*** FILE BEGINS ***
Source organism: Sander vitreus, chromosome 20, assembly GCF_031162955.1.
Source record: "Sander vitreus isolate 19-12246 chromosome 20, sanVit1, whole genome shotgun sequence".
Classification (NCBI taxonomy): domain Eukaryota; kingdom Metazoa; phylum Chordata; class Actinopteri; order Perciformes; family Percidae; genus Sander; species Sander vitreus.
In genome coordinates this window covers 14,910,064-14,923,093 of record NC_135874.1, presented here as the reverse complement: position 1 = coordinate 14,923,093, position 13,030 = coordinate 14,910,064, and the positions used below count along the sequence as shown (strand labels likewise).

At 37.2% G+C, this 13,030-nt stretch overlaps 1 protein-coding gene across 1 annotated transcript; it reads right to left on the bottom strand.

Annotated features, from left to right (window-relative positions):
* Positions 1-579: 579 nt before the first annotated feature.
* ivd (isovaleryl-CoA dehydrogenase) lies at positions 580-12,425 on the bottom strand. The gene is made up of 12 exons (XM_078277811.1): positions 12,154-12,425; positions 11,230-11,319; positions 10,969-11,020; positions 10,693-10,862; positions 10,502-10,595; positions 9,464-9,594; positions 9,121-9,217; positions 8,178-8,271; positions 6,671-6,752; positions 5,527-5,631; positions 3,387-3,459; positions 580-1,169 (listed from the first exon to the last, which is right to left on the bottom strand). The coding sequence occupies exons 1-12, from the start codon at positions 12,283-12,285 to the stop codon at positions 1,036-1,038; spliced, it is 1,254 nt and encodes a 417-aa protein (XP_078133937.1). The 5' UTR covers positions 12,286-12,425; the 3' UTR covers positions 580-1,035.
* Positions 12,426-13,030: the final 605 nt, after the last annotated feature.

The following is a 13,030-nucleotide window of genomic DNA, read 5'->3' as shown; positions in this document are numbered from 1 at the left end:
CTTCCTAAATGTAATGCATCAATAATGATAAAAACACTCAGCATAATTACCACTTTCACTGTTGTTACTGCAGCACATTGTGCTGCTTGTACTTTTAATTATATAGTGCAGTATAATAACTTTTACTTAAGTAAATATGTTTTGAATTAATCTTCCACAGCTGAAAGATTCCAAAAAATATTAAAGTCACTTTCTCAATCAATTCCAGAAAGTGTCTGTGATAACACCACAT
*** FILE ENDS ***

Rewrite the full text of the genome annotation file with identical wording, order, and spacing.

Source organism: Sander vitreus, chromosome 20, assembly GCF_031162955.1.
Source record: "Sander vitreus isolate 19-12246 chromosome 20, sanVit1, whole genome shotgun sequence".
Classification (NCBI taxonomy): domain Eukaryota; kingdom Metazoa; phylum Chordata; class Actinopteri; order Perciformes; family Percidae; genus Sander; species Sander vitreus.
In genome coordinates this window covers 14,910,064-14,923,093 of record NC_135874.1, presented here as the reverse complement: position 1 = coordinate 14,923,093, position 13,030 = coordinate 14,910,064, and the positions used below count along the sequence as shown (strand labels likewise).

At 37.2% G+C, this 13,030-nt stretch overlaps 1 protein-coding gene across 1 annotated transcript; it reads right to left on the bottom strand.

Annotated features, from left to right (window-relative positions):
* Positions 1-579: 579 nt before the first annotated feature.
* ivd (isovaleryl-CoA dehydrogenase) lies at positions 580-12,425 on the bottom strand. The gene is made up of 12 exons (XM_078277811.1): positions 12,154-12,425; positions 11,230-11,319; positions 10,969-11,020; positions 10,693-10,862; positions 10,502-10,595; positions 9,464-9,594; positions 9,121-9,217; positions 8,178-8,271; positions 6,671-6,752; positions 5,527-5,631; positions 3,387-3,459; positions 580-1,169 (listed from the first exon to the last, which is right to left on the bottom strand). The coding sequence occupies exons 1-12, from the start codon at positions 12,283-12,285 to the stop codon at positions 1,036-1,038; spliced, it is 1,254 nt and encodes a 417-aa protein (XP_078133937.1). The 5' UTR covers positions 12,286-12,425; the 3' UTR covers positions 580-1,035.
* Positions 12,426-13,030: the final 605 nt, after the last annotated feature.

The following is a 13,030-nucleotide window of genomic DNA, read 5'->3' as shown; positions in this document are numbered from 1 at the left end:
CTTCCTAAATGTAATGCATCAATAATGATAAAAACACTCAGCATAATTACCACTTTCACTGTTGTTACTGCAGCACATTGTGCTGCTTGTACTTTTAATTATATAGTGCAGTATAATAACTTTTACTTAAGTAAATATGTTTTGAATTAATCTTCCACAGCTGAAAGATTCCAAAAAATATTAAAGTCACTTTCTCAATCAATTCCAGAAAGTGTCTGTGATAACACCACAT